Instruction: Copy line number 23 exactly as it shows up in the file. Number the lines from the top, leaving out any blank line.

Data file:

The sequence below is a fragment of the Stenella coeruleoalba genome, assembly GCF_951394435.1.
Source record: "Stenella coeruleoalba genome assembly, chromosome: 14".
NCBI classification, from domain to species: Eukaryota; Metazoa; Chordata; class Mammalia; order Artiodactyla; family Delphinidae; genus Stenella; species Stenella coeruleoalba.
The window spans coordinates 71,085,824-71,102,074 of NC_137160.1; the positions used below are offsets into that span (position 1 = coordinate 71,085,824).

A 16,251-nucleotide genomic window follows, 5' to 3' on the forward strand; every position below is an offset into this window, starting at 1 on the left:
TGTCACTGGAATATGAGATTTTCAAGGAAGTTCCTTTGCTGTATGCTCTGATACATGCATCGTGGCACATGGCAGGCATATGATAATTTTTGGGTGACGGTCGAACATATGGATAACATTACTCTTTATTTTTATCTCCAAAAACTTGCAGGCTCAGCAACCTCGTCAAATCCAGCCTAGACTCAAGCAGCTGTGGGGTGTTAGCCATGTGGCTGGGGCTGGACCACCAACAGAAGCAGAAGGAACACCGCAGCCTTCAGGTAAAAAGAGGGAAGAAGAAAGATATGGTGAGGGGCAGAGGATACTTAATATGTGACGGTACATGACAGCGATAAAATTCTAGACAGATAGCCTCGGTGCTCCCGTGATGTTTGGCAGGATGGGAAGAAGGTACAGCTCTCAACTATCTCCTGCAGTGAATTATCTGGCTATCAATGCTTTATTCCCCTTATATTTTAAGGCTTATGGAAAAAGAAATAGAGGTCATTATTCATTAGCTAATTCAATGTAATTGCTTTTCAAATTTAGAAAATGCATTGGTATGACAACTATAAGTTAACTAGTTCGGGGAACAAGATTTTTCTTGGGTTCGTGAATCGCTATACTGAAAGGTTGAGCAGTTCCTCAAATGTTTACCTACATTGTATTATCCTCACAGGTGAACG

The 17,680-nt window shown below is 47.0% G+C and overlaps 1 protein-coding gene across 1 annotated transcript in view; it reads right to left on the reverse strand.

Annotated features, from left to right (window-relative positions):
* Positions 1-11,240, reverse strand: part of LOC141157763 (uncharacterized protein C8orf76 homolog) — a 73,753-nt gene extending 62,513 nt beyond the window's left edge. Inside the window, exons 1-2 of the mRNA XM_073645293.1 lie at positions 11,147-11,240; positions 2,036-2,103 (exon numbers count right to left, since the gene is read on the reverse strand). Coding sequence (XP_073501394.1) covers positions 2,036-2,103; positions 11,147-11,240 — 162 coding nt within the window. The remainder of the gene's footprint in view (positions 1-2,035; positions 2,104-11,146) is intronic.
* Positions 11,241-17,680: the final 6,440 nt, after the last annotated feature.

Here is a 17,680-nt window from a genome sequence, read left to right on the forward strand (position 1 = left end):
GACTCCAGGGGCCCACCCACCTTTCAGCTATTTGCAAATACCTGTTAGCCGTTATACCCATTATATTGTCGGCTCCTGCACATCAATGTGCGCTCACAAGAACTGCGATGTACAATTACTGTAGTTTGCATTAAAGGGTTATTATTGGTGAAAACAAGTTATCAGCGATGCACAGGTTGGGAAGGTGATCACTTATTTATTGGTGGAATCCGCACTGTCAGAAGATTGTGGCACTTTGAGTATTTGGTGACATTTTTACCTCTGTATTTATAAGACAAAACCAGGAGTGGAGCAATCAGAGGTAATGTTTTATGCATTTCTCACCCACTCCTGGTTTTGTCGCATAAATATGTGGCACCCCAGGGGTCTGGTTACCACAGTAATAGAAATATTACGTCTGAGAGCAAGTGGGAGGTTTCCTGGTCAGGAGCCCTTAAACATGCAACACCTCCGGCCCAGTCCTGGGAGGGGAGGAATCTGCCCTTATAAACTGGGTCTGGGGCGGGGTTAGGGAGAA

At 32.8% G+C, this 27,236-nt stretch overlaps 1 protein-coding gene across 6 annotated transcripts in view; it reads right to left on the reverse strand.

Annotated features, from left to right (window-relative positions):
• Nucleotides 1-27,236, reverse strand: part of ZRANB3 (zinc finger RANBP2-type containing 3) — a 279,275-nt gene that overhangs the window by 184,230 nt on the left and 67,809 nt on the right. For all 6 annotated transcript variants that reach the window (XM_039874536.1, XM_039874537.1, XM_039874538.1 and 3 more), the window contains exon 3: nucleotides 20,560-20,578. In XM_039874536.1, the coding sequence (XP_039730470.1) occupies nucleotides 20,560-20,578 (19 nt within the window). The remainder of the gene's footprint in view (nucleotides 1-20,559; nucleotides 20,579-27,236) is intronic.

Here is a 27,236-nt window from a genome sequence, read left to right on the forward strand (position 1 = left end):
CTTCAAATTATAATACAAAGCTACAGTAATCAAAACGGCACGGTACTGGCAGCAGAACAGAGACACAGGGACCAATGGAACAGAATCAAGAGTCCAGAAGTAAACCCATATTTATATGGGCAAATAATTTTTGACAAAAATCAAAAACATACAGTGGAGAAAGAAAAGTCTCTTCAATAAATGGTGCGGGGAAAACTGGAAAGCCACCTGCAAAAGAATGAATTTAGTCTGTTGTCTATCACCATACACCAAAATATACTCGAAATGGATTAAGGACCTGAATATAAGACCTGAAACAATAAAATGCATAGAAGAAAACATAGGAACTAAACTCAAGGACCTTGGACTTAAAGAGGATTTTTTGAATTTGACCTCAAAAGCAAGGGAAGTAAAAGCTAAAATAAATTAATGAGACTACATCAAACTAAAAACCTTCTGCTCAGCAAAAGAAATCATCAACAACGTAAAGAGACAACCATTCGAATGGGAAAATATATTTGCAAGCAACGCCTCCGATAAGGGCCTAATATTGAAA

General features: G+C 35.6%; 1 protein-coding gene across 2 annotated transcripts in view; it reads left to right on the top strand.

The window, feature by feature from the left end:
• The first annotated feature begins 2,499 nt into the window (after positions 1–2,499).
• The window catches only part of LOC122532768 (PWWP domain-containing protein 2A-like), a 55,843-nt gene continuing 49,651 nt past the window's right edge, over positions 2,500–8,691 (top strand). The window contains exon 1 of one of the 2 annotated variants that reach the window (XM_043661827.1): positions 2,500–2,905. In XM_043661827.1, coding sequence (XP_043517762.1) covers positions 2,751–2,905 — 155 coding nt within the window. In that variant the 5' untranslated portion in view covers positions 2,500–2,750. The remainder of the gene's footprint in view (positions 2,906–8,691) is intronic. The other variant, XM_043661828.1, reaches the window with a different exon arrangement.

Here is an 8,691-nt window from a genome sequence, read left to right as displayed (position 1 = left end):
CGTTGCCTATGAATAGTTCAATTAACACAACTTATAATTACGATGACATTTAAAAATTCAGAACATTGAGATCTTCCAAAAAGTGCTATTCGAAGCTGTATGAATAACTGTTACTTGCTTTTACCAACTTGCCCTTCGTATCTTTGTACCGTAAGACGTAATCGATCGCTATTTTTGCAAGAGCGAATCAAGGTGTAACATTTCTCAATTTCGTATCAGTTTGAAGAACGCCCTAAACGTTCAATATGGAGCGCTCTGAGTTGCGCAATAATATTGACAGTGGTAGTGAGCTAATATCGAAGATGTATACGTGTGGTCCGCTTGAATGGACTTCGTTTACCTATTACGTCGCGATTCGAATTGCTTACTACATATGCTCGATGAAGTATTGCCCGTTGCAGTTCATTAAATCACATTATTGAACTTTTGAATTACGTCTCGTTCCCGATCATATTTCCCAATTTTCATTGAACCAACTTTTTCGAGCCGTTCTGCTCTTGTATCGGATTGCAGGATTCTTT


CGTTGCCTATGAATAGTTCAATTAACACAACTTATAATTACGATGACATTTAAAAATTCAGAACATTGAGATCTTCCAAAAAGTGCTATTCGAAGCTGTATGAATAACTGTTACTTGCTTTTACCAACTTGCCCTTCGTATCTTTGTACCGTAAGACGTAATCGATCGCTATTTTTGCAAGAGCGAATCAAGGTGTAACATTTCTCAATTTCGTATCAGTTTGAAGAACGCCCTAAACGTTCAATATGGAGCGCTCTGAGTTGCGCAATAATATTGACAGTGGTAGTGAGCTAATATCGAAGATGTATACGTGTGGTCCGCTTGAATGGACTTCGTTTACCTATTACGTCGCGATTCGAATTGCTTACTACATATGCTCGATGAAGTATTGCCCGTTGCAGTTCATTAAATCACATTATTGAACTTTTGAATTACGTCTCGTTCCCGATCATATTTCCCAATTTTCATTGAACCAACTTTTTCGAGCCGTTCTGCTCTTGTATCGGATTGCAGGATTCTTT